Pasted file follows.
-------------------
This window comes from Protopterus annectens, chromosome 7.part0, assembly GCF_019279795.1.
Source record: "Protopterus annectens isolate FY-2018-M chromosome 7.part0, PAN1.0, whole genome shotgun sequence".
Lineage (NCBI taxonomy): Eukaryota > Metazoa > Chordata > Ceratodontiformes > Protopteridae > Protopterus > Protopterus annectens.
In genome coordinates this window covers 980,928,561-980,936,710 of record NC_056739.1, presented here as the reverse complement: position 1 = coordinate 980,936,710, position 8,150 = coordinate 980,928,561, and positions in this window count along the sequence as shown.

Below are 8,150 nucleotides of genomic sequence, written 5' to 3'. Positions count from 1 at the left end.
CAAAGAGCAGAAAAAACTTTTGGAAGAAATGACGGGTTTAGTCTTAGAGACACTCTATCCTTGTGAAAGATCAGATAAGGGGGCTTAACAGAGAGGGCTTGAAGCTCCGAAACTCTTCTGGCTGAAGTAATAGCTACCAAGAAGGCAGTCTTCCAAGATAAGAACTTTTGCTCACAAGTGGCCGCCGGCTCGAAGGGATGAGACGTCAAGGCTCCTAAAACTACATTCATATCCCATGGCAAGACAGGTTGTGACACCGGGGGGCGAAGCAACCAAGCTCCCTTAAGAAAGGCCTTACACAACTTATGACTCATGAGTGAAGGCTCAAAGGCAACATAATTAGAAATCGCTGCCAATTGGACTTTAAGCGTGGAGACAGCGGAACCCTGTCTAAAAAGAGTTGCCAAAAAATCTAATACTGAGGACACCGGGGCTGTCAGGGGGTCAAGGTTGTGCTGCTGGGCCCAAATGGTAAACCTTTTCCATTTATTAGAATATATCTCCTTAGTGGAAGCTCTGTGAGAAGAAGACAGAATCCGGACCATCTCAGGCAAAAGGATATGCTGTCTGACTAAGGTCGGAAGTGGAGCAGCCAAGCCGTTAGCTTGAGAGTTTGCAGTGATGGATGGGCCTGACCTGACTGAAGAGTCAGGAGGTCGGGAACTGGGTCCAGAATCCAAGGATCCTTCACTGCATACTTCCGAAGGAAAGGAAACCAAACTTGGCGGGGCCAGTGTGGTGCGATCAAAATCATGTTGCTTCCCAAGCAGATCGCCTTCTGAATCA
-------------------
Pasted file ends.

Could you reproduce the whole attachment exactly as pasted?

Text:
This window comes from Protopterus annectens, chromosome 7.part0, assembly GCF_019279795.1.
Source record: "Protopterus annectens isolate FY-2018-M chromosome 7.part0, PAN1.0, whole genome shotgun sequence".
Lineage (NCBI taxonomy): Eukaryota > Metazoa > Chordata > Ceratodontiformes > Protopteridae > Protopterus > Protopterus annectens.
In genome coordinates this window covers 980,928,561-980,936,710 of record NC_056739.1, presented here as the reverse complement: position 1 = coordinate 980,936,710, position 8,150 = coordinate 980,928,561, and positions in this window count along the sequence as shown.

Below are 8,150 nucleotides of genomic sequence, written 5' to 3'. Positions count from 1 at the left end.
CAAAGAGCAGAAAAAACTTTTGGAAGAAATGACGGGTTTAGTCTTAGAGACACTCTATCCTTGTGAAAGATCAGATAAGGGGGCTTAACAGAGAGGGCTTGAAGCTCCGAAACTCTTCTGGCTGAAGTAATAGCTACCAAGAAGGCAGTCTTCCAAGATAAGAACTTTTGCTCACAAGTGGCCGCCGGCTCGAAGGGATGAGACGTCAAGGCTCCTAAAACTACATTCATATCCCATGGCAAGACAGGTTGTGACACCGGGGGGCGAAGCAACCAAGCTCCCTTAAGAAAGGCCTTACACAACTTATGACTCATGAGTGAAGGCTCAAAGGCAACATAATTAGAAATCGCTGCCAATTGGACTTTAAGCGTGGAGACAGCGGAACCCTGTCTAAAAAGAGTTGCCAAAAAATCTAATACTGAGGACACCGGGGCTGTCAGGGGGTCAAGGTTGTGCTGCTGGGCCCAAATGGTAAACCTTTTCCATTTATTAGAATATATCTCCTTAGTGGAAGCTCTGTGAGAAGAAGACAGAATCCGGACCATCTCAGGCAAAAGGATATGCTGTCTGACTAAGGTCGGAAGTGGAGCAGCCAAGCCGTTAGCTTGAGAGTTTGCAGTGATGGATGGGCCTGACCTGACTGAAGAGTCAGGAGGTCGGGAACTGGGTCCAGAATCCAAGGATCCTTCACTGCATACTTCCGAAGGAAAGGAAACCAAACTTGGCGGGGCCAGTGTGGTGCGATCAAAATCATGTTGCTTCCCAAGCAGATCGCCTTCTGAATCA